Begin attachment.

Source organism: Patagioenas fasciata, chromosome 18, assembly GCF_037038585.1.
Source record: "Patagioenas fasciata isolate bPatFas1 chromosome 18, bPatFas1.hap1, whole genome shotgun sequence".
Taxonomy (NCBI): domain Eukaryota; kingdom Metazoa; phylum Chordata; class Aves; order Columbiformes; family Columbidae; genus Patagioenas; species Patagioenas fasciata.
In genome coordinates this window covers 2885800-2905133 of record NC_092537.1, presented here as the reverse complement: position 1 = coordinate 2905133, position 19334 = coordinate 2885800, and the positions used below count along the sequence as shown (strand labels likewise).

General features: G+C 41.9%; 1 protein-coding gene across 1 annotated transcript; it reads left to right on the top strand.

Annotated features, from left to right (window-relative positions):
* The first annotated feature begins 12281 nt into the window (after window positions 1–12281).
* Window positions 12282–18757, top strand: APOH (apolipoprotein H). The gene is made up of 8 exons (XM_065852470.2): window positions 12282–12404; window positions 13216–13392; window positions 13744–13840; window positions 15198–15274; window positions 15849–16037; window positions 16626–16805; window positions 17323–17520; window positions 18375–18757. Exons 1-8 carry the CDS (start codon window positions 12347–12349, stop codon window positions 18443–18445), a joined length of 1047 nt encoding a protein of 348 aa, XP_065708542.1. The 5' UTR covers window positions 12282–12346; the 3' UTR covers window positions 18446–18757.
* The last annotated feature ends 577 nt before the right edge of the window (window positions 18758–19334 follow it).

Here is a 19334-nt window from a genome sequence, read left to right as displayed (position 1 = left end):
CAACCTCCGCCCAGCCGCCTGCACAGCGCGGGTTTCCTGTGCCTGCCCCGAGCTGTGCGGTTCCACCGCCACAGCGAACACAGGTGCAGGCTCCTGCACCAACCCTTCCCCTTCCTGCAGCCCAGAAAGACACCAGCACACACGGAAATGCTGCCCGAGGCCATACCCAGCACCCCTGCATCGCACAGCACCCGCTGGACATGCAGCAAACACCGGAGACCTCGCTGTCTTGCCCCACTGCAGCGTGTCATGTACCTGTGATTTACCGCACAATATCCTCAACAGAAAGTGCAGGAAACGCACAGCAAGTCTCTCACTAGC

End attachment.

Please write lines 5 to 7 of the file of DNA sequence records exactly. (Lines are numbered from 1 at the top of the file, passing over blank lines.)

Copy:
General features: G+C 41.9%; 1 protein-coding gene across 1 annotated transcript; it reads left to right on the top strand.

Annotated features, from left to right (window-relative positions):
* The first annotated feature begins 12281 nt into the window (after window positions 1–12281).